Angie’s active drug addiction shook me to the core and made me decidedly unwell. Her illness had the power to ruin my day (and my life) before I got into a recovery program and started practicing the concept of detachment with love.

This concept has placed me at a healthy distance from my daughter so that I could view her situation with some objectivity and respond to her with intelligence and compassion. I’m very grateful for the education I’ve received in the rooms of recovery. I will always love Angie and I grieve the loss of her. But there are other people in my life, and I want to stay well for them. Thank you, Nar-Anon, for helping me reclaim my life!

The Healing Power Of Writing

My friend from Virginia writes me that he took my book to his son who is serving a six-month sentence in jail. Justin was so moved by the book that he has decided to write his own story.  I am happy to have been a source of inspiration for him, because just the act of writing my story was healing for me. Likewise, it could prove to be the catharsis Justin needs to finally face his demons and walk away from drugs.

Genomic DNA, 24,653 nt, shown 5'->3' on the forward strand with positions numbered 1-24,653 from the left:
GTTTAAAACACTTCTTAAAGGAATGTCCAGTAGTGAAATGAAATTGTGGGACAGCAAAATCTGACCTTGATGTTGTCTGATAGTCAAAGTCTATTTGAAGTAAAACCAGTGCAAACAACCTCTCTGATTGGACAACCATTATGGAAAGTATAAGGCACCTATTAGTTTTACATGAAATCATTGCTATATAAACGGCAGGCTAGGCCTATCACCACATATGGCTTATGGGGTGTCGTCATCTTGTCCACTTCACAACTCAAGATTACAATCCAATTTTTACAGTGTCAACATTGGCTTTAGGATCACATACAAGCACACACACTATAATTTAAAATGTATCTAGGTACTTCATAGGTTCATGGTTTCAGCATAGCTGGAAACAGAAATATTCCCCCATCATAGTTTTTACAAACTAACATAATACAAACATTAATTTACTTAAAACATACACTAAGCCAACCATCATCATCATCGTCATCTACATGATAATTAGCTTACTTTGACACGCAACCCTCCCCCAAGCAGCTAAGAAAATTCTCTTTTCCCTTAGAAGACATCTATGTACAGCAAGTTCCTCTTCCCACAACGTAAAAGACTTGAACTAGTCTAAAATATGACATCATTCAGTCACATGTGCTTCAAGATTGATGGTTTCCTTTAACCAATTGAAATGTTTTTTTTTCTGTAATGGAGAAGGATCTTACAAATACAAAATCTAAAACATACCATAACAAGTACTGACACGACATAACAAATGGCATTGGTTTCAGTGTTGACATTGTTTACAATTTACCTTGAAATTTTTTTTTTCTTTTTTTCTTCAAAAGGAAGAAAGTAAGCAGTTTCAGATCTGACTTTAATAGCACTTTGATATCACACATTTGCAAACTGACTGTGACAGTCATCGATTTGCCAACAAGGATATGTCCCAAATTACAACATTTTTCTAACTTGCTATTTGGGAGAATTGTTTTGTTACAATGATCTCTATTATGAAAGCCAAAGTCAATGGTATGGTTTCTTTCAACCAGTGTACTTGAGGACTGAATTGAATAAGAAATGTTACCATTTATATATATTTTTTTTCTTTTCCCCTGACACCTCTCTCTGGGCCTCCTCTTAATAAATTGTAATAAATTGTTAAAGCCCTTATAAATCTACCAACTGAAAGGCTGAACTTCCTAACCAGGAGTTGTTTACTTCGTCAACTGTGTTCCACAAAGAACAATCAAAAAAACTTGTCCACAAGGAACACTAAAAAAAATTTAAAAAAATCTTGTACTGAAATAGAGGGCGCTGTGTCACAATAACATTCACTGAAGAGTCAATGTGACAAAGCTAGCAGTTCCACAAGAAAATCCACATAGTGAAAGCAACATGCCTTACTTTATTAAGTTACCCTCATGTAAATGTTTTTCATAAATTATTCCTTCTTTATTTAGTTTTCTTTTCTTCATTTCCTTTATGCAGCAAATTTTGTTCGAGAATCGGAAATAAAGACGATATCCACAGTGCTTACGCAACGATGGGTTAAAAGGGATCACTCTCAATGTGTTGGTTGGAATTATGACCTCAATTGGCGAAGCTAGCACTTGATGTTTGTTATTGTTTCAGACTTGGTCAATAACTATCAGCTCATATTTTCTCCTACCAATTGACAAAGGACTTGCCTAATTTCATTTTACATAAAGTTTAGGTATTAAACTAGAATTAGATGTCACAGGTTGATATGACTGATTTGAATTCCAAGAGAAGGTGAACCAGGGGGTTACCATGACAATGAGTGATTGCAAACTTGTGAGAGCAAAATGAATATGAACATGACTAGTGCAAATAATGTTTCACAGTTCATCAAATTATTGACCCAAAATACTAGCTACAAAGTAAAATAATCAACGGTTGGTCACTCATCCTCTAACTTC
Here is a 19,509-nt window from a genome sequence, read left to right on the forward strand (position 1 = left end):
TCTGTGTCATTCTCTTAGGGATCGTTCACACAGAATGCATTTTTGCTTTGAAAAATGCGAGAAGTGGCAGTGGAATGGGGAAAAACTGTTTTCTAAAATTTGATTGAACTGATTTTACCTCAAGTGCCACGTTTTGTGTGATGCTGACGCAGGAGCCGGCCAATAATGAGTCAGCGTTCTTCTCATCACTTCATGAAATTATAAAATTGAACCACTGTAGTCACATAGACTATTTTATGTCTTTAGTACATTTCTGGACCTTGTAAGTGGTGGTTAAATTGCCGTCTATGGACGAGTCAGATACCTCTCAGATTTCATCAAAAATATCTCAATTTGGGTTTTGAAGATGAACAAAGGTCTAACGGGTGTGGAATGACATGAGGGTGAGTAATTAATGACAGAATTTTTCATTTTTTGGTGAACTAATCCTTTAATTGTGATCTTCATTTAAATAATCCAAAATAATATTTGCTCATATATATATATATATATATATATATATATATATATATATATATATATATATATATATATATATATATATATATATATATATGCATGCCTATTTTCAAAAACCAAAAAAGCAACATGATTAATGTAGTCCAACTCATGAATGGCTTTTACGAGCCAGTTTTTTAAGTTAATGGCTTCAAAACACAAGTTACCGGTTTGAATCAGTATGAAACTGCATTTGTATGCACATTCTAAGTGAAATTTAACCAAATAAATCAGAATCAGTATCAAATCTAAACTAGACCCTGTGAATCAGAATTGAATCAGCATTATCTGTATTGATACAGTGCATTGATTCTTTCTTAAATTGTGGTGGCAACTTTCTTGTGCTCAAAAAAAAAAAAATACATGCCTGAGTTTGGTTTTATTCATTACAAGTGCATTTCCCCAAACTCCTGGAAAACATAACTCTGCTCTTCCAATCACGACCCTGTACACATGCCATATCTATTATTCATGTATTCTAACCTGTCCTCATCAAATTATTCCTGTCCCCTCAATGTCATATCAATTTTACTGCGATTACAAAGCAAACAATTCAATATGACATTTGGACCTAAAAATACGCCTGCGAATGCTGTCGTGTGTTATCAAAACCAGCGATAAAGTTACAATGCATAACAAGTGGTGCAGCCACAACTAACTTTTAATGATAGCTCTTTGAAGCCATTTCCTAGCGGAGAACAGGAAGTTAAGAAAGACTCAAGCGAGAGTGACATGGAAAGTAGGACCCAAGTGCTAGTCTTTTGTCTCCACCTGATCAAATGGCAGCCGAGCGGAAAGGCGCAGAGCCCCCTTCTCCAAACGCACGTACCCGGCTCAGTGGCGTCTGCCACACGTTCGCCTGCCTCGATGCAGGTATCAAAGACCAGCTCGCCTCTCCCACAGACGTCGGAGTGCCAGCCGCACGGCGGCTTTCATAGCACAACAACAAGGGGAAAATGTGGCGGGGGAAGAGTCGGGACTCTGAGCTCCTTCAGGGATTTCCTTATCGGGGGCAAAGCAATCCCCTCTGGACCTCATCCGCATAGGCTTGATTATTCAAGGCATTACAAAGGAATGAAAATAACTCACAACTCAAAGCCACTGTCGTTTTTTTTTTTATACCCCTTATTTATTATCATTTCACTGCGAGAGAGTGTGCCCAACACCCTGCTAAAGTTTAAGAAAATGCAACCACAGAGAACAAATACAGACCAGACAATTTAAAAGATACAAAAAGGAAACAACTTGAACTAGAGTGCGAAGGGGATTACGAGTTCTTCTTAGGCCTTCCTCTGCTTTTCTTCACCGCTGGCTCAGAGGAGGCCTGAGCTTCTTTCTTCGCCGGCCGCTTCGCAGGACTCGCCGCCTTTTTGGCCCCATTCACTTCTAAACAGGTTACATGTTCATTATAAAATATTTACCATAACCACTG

David Sheff’s (Beautiful Boy, Clean) son, Nick, wrote his own gripping tale, Tweak, and it was very successful.

We all have a story to tell. And even though we’re not all famous authors, our stories  have value to those of us walking down the painful road of addiction. I hope Justin and many other addicts out there write down what’s in their heart. More of us need to get these stories into bookstores. The shame and stigma of addiction will fade in time if we all come out of the shadows and tell our truth.


Ernest Hemingway famously said: “We are all broken; that’s how the light gets in.” This speaks to me, and to many of us.